This patch shows different ways to receive and generate numerical values using MaxMSP.
This patch shows a slight improvement on the basic way of recording and playing back a sound file, fading the sound in and out quickly when recording in order to avoid clicks.
This patch shows the basics of how to record and play back a sound file.
This example shows how to create a buffer~ that always contains the last ten seconds of audio coming out of and adc~.
This example is essentially the same as "Basic RAM recording into buffer~", except that it's designed for recording and playing back a stereo signal instead of a single channel of audio. The buffer~ object has an additional argument to specify 2 channels of storage.
To record a sound into RAM, you must first allocate/designate a place in RAM into which to record. The buffer~ object creates a named buffer in memory large enough to store the specified duration of audio data. In this example, the buffer is named "theholdingplace" and holds up to 60,000 milliseconds (one minute) of audio. The incoming audio signal from the adc~ object goes into a record~ object that refers to that memory buffer.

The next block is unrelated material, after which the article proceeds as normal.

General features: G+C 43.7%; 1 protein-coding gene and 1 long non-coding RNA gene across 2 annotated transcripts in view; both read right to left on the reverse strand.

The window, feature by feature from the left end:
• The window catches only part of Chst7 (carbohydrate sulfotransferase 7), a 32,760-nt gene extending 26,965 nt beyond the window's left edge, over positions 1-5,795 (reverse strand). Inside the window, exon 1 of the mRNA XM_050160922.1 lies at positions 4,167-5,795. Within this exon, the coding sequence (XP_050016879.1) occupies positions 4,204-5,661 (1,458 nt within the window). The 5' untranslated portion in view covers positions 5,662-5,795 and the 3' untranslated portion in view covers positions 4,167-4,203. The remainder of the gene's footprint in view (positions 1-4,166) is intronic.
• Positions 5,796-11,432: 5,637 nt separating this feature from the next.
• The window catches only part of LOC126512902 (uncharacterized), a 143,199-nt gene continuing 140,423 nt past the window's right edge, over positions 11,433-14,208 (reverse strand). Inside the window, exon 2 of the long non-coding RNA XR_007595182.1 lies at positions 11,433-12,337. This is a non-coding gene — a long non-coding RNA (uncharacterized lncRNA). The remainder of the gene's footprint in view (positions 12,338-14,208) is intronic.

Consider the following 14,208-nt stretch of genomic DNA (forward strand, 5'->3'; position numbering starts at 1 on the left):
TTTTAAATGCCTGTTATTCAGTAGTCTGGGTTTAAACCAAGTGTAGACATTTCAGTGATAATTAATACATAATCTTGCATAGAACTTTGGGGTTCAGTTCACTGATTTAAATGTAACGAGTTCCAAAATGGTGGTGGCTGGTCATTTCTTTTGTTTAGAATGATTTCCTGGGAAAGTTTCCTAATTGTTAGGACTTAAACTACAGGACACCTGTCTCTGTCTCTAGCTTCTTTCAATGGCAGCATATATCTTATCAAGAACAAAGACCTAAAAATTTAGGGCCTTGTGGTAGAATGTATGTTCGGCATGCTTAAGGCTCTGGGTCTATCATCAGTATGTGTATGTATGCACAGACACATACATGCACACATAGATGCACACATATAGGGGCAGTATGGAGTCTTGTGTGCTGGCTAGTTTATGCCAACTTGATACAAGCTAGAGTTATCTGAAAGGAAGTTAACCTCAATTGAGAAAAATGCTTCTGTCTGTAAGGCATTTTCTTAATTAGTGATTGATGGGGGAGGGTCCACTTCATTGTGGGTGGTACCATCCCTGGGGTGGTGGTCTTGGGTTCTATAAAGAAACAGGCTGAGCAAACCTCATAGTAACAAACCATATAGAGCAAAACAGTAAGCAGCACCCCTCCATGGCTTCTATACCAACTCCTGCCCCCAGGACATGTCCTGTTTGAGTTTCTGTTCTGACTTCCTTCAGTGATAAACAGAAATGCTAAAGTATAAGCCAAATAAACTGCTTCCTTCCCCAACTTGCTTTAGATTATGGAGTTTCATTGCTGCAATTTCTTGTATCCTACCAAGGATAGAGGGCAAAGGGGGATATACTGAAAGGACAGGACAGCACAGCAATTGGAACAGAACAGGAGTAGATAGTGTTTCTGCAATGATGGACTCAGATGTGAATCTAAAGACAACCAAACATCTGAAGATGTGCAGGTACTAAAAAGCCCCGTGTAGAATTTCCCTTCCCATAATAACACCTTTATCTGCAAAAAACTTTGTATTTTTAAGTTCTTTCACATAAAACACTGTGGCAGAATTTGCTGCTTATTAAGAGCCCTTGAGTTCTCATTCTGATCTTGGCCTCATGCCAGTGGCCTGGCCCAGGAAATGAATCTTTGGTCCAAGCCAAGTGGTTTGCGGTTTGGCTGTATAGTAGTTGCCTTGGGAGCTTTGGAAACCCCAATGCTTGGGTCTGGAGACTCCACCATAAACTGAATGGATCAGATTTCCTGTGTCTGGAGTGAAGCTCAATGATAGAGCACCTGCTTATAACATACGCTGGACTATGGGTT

Did you know that there are several different ways to turn MSP audio on and off in Max?
This example demonstrates creating a RAM buffer to hold a 10-second stereo recording, recording live audio into it (with input volume adjustment), and then playing randomly chosen backward clips of that sound, with a trapezoidal window to taper the beginning and ending of each clip to avoid clicks.
This shows how to record into a sound file, and how to play back the contents of the file. The example also demonstrates how you can use a quick fade-in and fade-out to avoid clicks when doing realtime capture during a performance.
This shows how to record into a RAM (random-access memory) buffer, and how to play back the contents of the buffer at any rate (even backward by using a negative rate) starting at any point in the buffer. A timer is used to keep track of the duration of the recording. The example also demonstrates how one might use a quick fade-in and fade-out to avoid clicks when doing realtime capture during a performance.